When ‘America First’ meets American solar energy
The plot thickens in the Suniva and SolarWorld case before the International Trade Commission.
On Friday, the U.S. International Trade Commission ruled that imported solar panels and modules are causing serious injury to U.S. manufacturers, giving the president the final say about tariffs in this high-profile case that could unravel the American solar industry.
Parties on both sides claimed that a vote in favor (or one against) could devastate the rooftop solar industry.
Section 201 of the 1974 Trade Act refers to global safeguard investigations and is an infrequently used measure that allows a petition to be filed when domestic manufacturers assert serious injury to their industry due to an influx of foreign imports. After an investigation and finding of injury, the act authorizes the president to intervene.
U.S. solar crystalline silicon photovoltaic manufacturers Suniva and SolarWorld have declared that competition from cheap imports is adversely affecting the industry here in America. The companies cite their recent bankruptcy filing and the failure of other solar manufacturers across the country in recent years as their proof.
But the industry’s trade group, Solar Energy Industries Association, also suggests that as many as 88,000 U.S. jobs – many of them solar manufacturers and installers – could be lost if the imported panels face higher tariffs, and thus were to raise the cost to Americans for solar energy. What’s more, while each has a presence in the U.S., Suniva and SolarWorld are both foreign-owned companies arguing for the American market.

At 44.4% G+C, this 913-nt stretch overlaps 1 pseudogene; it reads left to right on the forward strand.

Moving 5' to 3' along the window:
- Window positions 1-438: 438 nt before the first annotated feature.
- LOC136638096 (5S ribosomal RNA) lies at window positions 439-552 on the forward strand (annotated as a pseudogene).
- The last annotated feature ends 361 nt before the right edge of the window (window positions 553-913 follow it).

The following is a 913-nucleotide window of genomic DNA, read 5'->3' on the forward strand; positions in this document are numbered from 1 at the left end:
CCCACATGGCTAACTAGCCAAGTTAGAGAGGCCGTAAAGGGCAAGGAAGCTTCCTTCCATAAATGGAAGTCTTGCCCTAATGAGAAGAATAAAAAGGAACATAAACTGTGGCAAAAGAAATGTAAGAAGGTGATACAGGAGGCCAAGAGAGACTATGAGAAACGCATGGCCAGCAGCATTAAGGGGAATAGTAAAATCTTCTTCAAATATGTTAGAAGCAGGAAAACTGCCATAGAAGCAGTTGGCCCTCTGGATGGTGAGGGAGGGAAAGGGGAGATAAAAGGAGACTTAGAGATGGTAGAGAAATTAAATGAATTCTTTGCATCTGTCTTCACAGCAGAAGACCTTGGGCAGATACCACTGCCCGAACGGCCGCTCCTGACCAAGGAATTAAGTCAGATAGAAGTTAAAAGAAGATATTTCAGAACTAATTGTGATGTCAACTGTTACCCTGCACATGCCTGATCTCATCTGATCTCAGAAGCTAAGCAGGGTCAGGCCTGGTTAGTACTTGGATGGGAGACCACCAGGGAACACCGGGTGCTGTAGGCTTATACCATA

So why does it matter? Power generated by solar energy has increased significantly as a viable option due in part to how cheap solar energy is becoming. This fast-moving downward cost trajectory is due to significant improvements in the technologies and also less-expensive, imported panels. It follows naturally that cheaper imports have allowed the installation side of the industry to flourish as the investments make more sense for individuals and companies to install solar on their homes and businesses. If the petitioners are granted the increased tariffs, the cost of solar panels is projected to more than double.
A remedy hearing will be held at which the commission will issue recommendations to the president. The act empowers the president to deal with those recommendations as he sees fit, including the liberty to make them more severe, less so, or not implement them at all. This fact has solar industry stakeholders paying close attention given the president’s repeated threats to increase tariffs on Chinese imports both as a way to improve U.S. manufacturing, and to bolster the coal industry by diminishing renewable energies strong growth in America.
It will be November before we know what the proposed remedy will look like. Stay tuned to see if Chinese solar panels prove to be the “tariff silver platter” the president has been requesting. While punishing cheaper imports may be an “America First” argument for manufacturers, in this instance it appears it could be the opposite effect for American consumers.
Jim Roth, a former Oklahoma corporation commissioner, is an attorney with Phillips Murrah P.C. in Oklahoma City, where his practice focuses on clean, green energy for Oklahoma.